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22 Oct
Day 9 of Janner hearings of #CSAinquiry behind closed doors ALL DAY again:

Three witnesses, all officers who worked on ‘Operation Dauntless’ in 2006, Leicestershire Police’s third investigation into Lord Janner…

David Swift-Rollinson, Kevin Barrs, Christopher Thomas.
I will start my coverage of this behind-closed door hearing that started at 10.15am shortly.

Meanwhile, I can reveal that a statement from Tony Blair is due to be read to Janner hearing BEHIND CLOSED DOORS next Tuesday.

See you next Tuesday.
Tony Blair, as prime minister, ennobled Greville Janner in 1997.

But #CSAinquiry is not calling him to answer questions at the Janner hearing.

It has, however, ordered Blair to prepare a statement, which will be read in closed session next Tuesday.
Read 56 tweets
20 Oct
Day 7 of Janner hearings of #CSAinquiry: three witnesses from Leicestershire county council...

John Sinnott, chief executive, due to begin at 10.30am in open session before going behind closed doors.

Then Robert Parker and Brian Waller – each behind closed doors.
John Sinnott, chief executive of Leicestershire county council since 1994, is first witness to testify in open (at least, partly) in FIVE days of Janner hearings at #CSAinquiry.
John Sinnott accepts that in the past there was no oversight by senior managers at Leicestershire county council’s social services department of complaints of sexual or physical abuse of children in the council’s “care” homes.
Read 33 tweets
19 Oct
Day 6 of Janner hearings of #CSAinquiry behind closed doors ALL DAY again for fourth day in a row:

James Coussey of CPS, Jeremy Naunton also of CPS, and evidence read from the late Barbara Fitt, manager of a children’s home in Leicester, and her widower, Ray.
James Coussey, retired senior prosecutor, made the newspapers in 1986 when he had to placate a furious magistrate who threatened to free a man on a murder charge because of prosecution blunders by DPP office.

Nothing compared to prosecution blunders over Greville Janner MP.
Jeremy Naunton, senior lawyer for DPP then CPS, faces qus this pm – behind closed doors – as to why Greville Janner, then Labour MP, was not prosecuted in 1991. Just as he had to explain why Peter Hayman was not prosecuted in 1978, as revealed @FOIACentre:…
Read 19 tweets
16 Oct
Day 5 of Janner hearings of #CSAinquiry behind closed doors ALL DAY again for third day in a row:

Peter Joyce, prosecutor in Frank Beck’s trial;

Iain Groundwell, retired from CPS;

Reading statement by the late Peter Hollingworth, former chief prosecutor for Leicestershire.
Peter Joyce was prosecuting counsel in Frank Beck’s trial in 1991.

At the request of police, he advised how to deal with allegations that arose at the time against Greville Janner, then Labour MP.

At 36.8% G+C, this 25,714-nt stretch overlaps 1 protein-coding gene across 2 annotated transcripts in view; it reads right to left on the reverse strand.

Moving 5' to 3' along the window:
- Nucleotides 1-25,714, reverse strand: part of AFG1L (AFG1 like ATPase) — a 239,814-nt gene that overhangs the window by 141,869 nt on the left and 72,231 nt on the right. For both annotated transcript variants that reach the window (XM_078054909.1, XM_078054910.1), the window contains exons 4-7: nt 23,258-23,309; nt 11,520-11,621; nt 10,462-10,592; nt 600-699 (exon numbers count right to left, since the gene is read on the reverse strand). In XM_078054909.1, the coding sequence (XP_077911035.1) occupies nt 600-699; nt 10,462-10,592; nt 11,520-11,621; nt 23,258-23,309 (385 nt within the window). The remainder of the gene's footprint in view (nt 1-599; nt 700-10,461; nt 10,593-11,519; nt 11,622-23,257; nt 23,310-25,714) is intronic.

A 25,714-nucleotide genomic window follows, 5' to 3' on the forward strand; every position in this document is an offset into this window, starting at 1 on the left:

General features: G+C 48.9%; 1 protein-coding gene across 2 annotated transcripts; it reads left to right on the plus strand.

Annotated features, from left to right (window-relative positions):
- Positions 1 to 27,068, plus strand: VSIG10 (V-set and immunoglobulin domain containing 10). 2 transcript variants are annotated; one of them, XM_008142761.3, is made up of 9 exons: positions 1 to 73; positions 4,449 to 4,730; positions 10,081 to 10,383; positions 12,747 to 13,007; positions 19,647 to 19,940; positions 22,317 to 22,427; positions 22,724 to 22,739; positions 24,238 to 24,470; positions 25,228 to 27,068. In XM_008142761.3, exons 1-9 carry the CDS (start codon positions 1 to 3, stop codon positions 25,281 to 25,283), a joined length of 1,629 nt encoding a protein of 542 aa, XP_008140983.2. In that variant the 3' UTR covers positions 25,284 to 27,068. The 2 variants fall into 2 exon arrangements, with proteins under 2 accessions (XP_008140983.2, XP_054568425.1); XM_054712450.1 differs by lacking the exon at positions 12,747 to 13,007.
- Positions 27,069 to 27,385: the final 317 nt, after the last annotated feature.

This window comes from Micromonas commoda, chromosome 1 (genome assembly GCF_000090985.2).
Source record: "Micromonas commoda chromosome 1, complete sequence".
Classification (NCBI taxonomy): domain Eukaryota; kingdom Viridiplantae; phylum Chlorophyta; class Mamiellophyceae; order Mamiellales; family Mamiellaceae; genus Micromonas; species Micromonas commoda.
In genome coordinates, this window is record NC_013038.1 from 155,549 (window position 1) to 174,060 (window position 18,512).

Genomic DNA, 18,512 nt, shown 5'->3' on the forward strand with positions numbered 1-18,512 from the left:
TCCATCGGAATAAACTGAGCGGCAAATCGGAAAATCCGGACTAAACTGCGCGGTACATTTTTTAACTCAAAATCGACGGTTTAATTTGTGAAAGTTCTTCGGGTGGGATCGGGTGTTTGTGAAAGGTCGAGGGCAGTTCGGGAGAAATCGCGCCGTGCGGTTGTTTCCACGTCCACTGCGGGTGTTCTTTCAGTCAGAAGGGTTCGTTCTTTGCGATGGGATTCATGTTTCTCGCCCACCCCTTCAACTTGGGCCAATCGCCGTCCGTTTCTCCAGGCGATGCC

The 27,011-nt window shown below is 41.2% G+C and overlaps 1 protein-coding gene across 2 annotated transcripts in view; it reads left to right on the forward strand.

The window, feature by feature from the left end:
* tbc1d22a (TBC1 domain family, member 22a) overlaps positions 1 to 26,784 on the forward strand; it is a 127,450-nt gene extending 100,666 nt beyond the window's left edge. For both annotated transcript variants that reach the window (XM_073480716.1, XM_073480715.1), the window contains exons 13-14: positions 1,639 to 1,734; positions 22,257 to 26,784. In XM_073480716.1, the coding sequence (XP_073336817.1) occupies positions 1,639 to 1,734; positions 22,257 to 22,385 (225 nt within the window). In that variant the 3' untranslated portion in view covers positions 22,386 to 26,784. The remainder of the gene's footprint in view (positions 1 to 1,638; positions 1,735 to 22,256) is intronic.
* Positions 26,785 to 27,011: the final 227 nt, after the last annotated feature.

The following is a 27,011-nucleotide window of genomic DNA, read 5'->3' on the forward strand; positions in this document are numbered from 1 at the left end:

He is giving evidence in closed session at #CSAinquiry.

Peter Joyce made a late, successful application to become a “core participant” in #CSAinquiry investigation re Greville Janner after inquiry sent him a “detailed request” in May for a statement...
Read 25 tweets
15 Oct
Day 4 of Janner hearings of #CSAinquiry behind closed doors ALL DAY again:

Tony Butler, senior Leicestershire Police officer who oversaw investigation into Frank Beck in 1991 in which allegations against Greville Janner MP arose. And Mark Williams of CPS.

After I highlighted how #CSAinquiry had been seeking to keep secret even the operational name of the police investigation into Frank Beck, and then, Greville Janner MP in 1991, it has finally made public what it was called: Operation Intern.
Tony Butler was Leicestershire’s assistant chief constable when he oversaw Operation Intern, inv into Frank Beck and then Greville Janner MP. He later became deputy chief constable and has since retired. He is giving evidence behind closed doors at #CSAinquiry. #SecretCSAinquiry
Read 19 tweets
14 Oct
Day 3 of Janner hearings of #CSAinquiry behind closed doors ALL DAY: three Leicestershire officers who were on first police probe into Labour MP Greville Janner in 1991 as part of Frank Beck case... DCI Kelvyn Ashby, Ch Supt Graham Carr, Det Supt Tim Garner.

DCI Kelvyn Ashby was SIO on police probe into Frank Beck, who ran a Leicestershire children’s home.

He investigated allegations against Greville Janner, then a Labour MP, in 1991 as part of that case.

He is giving evidence behind closed doors at #CSAinquiry. #SecretCSAinquiry
Police in this first probe into Greville Janner passed a file to the CPS, which decided against pressing any charge against the then MP.

Janner was named as an abuser by a witness at Frank Beck’s trial.

Janner denied the claims in Parliament. Many MPs spoke in his support.
Read 32 tweets